Marketing FAIL

by Osman Parvez

Price your listing too high in a strong market, and the market may forgive your mistake. Make the same mistake in a soft market, and it will be painful.

When you price high in a upward trending market, buyers might decide to meet your asking price.  If not, you'll end up dropping the price, and buyers might give it another look. As a seller, your opportunity cost is low.

Meanwhile in a buyer's market, there is plenty of inventory and few buyers. If you price your listing too high, buyers will dismiss the property without even stepping foot inside. When they later see the price reduced, they'll want to know what's wrong with the house. Even new buyers in the pool ask this question after they learn how long the house has been on the market. Sellers who over price, expecting to reduce the price later, are working against the psychology of the market.

This is why it's so critical to price it right the first time. One way to do this is to carefully analyze the market and set the price so it slightly leads the price trend. In a soft market, sellers should aim for slightly less than the maximum price the market will bear. The challenge is that when owners consider agents to list their house, it's tempting to choose the one who thinks their house is worth the most money. Agents know this and because they bear little risk if the house doesn't sell, many are tempted to exaggerate the value of the property to get the listing.

It's a classic real estate blunder.

Finally, there's one more thing to consider. Advertising on value, particularly on a recently reduced price, has a negative impact on buyer psychology.

A few years ago I came across a study that examined the effectiveness of certain language in real estate listings. It clearly showed that "value terminology" was far less effective than language which spoke to the emotional appeal of the property.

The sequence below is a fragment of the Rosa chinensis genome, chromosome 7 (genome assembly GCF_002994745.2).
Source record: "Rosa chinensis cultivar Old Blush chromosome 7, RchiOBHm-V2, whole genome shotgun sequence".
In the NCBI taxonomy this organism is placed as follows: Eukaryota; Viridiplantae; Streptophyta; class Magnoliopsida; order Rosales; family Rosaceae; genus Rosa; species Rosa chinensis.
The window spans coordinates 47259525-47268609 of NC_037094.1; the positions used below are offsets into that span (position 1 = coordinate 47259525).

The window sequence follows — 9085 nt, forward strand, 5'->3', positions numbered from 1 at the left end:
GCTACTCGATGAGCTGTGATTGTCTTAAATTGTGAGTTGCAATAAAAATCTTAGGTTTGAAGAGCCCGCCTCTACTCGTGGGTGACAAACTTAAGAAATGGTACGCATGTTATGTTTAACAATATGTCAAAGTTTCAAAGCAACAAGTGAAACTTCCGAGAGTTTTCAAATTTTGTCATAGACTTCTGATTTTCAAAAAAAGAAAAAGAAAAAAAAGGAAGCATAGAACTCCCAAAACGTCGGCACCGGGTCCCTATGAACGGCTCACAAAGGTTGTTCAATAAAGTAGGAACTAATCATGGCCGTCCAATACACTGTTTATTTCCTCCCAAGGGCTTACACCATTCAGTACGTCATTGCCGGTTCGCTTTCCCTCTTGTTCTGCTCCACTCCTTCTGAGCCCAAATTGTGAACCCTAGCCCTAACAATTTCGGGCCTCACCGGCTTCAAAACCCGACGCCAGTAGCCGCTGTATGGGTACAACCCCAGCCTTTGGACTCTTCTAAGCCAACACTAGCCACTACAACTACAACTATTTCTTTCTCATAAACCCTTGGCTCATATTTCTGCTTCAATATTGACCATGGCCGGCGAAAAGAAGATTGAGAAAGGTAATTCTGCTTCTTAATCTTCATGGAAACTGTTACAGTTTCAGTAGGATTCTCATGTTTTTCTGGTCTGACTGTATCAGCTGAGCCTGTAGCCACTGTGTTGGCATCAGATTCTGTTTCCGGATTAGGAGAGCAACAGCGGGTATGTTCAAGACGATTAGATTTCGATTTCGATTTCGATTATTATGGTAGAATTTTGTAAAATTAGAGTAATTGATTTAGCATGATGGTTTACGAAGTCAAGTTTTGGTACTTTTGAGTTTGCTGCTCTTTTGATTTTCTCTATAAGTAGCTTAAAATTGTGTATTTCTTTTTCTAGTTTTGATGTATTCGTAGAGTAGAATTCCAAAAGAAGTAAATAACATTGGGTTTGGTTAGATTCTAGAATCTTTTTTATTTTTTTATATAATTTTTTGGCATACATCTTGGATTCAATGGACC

If you're marketing a home, what you want is for a potential buyer to experience first the emotional attractiveness of the property. After they fall in love with it, you want them to realize it's priced right too. Ideally, you want this to happen in the first month or so of the listing (the honeymoon period), leading to a short listing period and a successful sale.

For most buyers, choosing a house is largely an emotional decision. The "value logic" usually comes in after the buyer has already made their choice. Once they've decided, they look for numbers that support their decision.  In this environment, there's a delicate balance to maximizing price. Sellers need to structure their marketing strategy around buyer psychology.

Ultimately, whether you're buying or selling, choose an agent who really knows the market. At Realty Unique, we study the market obsessively because it allows us to better advise our clients. When we work with you to sell your home, we want you to get the highest possible value for your property.  We know you worked hard for your money, spent years maintaining and improving your house, and you deserve to get the most for it. We'll advise you on what's really happening in the market but in the end, you'll make the decision on what price to list your home.

Our goal is help you make a smarter real estate decision. If you'd like to talk to me about your situation, please give me a call at 303.746.6896.

Like this analysis?    Subscribe to our client research report.     
Want to get blog updates via email?  Click HERE.       
Ready to buy or sell?  Schedule an appointment or call 303.746.6896. 
You can also like our Facebook page or follow us on Twitter.

As always, your referrals are deeply appreciated.  

The ideas and strategies described in this blog are the opinion of the writer and subject to business, economic, and competitive uncertainties.   We strongly recommend conducting rigorous due diligence and obtaining professional advice before buying or selling real estate. 

Please Note

This document contains forward-looking statements. You are strongly cautioned that investment results are subject to business, economic and other uncertainties. There are no guarantees associated with any forecast and the opinions stated here are subject to change at any time. Always consult your financial advisor before making an investment decision.